In her complaint, the plaintiff alleges that she purchased "a Chapter 7 product from you." Dkt. No. 1, at 3. The plaintiff does not explain who she is referring to as "you." The court believes that she may be referring to the United States Bankruptcy Court, because she listed "US Bankruptcy" as a defendant. According to the plaintiff, the "product you sold to me was not a true product, " and she states that "[m]y grievance with you is the amount of time I had to wait to pay off my debt." idat 3-4. She states that "it took twenty-two years to paId[sic] off a debt which could have been paidin less time." Id. at 3. The plaintiff also alleges that at some time after the plaintiff filed for Chapter 7 relief, the Kohn Law Firm began to contact her, apparently related to a debt. The plaintiff alleges that the Kohn Law Firm "came after me" and "profiled me through harassment. They would call me and say anti-black slogans, they even went straight to my payroll check and start to garnishing right away." Id. at 4. The plaintiff seeks $250, 000 in damages. Id.

         There are several problems with the plaintiffs complaint. First, she cannot sue the U.S. Bankruptcy Court. That court is part of the judicial branch of the Federal Government and, "[a]bsent a waiver, sovereign immunity shields the Federal Government and its agencies from suit." Fed. Deposit Ins. Corp. v. Meyer, 510 U.S. 471, 475 (1994). For that reason, the court dismisses all of the plaintiff's claims against the U.S. Bankruptcy Court.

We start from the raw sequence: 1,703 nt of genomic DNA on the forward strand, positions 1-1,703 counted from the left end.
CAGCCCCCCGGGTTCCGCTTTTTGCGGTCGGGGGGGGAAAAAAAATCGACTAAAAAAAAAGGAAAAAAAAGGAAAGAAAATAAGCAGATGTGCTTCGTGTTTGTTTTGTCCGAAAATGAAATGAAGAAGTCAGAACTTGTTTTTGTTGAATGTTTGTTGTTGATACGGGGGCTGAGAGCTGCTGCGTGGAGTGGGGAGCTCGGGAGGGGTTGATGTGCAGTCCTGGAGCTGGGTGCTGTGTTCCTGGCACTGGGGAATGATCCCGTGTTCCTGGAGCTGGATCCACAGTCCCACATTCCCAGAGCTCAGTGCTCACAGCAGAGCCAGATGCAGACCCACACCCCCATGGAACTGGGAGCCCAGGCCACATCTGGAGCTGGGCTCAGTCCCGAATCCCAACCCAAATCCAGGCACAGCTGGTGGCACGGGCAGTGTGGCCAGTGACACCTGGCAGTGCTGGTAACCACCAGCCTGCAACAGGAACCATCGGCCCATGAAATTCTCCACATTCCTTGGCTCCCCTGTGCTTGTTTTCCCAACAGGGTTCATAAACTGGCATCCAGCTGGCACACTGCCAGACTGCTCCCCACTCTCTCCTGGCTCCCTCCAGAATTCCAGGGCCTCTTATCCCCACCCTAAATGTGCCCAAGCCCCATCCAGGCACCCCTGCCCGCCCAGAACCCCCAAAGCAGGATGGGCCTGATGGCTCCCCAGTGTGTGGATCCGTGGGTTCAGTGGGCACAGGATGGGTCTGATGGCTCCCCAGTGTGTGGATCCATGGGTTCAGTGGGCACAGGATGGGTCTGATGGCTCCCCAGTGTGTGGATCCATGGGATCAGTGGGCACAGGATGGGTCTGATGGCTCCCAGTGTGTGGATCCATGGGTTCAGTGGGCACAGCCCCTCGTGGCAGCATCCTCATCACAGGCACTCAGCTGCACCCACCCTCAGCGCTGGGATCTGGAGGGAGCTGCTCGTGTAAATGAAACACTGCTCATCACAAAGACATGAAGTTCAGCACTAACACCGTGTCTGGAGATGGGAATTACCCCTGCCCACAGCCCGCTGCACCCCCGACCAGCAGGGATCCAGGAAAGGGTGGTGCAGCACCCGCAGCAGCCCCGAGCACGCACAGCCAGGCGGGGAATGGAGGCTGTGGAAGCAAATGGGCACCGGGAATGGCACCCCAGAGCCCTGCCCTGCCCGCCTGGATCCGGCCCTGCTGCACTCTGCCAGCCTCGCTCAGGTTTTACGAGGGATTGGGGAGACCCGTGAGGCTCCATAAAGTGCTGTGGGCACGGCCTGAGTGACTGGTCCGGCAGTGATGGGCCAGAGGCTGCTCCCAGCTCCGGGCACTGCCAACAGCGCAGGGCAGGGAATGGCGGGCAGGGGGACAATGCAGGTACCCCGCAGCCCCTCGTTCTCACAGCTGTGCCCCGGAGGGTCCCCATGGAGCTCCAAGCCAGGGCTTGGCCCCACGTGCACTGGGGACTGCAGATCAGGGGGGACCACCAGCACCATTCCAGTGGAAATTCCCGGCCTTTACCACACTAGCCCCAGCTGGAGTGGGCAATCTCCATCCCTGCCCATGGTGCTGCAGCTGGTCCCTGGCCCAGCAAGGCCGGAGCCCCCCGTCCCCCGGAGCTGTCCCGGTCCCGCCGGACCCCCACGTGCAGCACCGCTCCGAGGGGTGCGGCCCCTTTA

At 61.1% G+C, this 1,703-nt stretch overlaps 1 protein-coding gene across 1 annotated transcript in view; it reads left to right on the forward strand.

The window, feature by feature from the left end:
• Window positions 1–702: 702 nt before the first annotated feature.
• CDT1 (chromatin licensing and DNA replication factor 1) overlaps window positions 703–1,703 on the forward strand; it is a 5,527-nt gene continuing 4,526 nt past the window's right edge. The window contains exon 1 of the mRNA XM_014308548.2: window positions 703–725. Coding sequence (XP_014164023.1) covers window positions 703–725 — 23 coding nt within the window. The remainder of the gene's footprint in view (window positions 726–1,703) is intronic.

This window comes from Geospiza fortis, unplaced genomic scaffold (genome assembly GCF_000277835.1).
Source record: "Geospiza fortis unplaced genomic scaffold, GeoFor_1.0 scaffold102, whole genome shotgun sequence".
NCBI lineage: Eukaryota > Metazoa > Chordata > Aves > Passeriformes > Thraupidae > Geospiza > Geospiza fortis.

Second, the court cannot find a federal cause of action arising from the plaintiffs factual allegations. She does not allege violations of the United States Constitution or federal laws.

         Third, the plaintiff and the Kohn Law Firm both appear to be Wisconsin citizens, which means that the plaintiffs case cannot proceed in federal court under the diversity statute (28 U.S.C. §1332).

         Fourth, the complaint does not provide detail for the allegations the plaintiff makes against the Kohn Law Firm. To the extent that the court can figure out the sequence of events the plaintiff refers to, it appears that those events began in 1992, over twenty-four years ago, which raises the question of whether the applicable statutes of limitations bar all of her claims against the Kohn Law Firm.

         For the reasons explained above, the court will dismiss the plaintiffs complaint without prejudice under §1915(e)(2)(B). Because the plaintiff is proceeding without a lawyer, however, the court will give her one opportunity to file an amended complaint stating the full factual basis for her claims against the Kohn Law Firm, so that she can allege the specific facts that are relevant to the claims she seeks to bring against the Kohn Law Firm and the injuries she believes she has suffered by its conduct. The court will give the plaintiff a specific amount of time in which to file her amended complaint. If, within that time, the plaintiff does not file an amended complaint, the court will dismiss her case without prejudice. The court will defer ruling on the plaintiff's motion to proceed in forma pauperis until the court determines whether the plaintiff can proceed on the claims in her amended complaint, if she chooses to file one.

         The court ORDERS that the plaintiffs complaint is DISMISSED WITHOUT PREJUDICE under 28 U.S.C. §1915(e)(2)(B), because the U.S. Bankruptcy Court is immune from suit and because the complaint fails to state a claim on which relief can be granted against the Kohn Law Firm.

         The court ORDERS that the plaintiff must file an amended complaint on or before MARCH 17, 2017. If the plaintiff does not file her amended complaint by that date, the court will dismiss her ...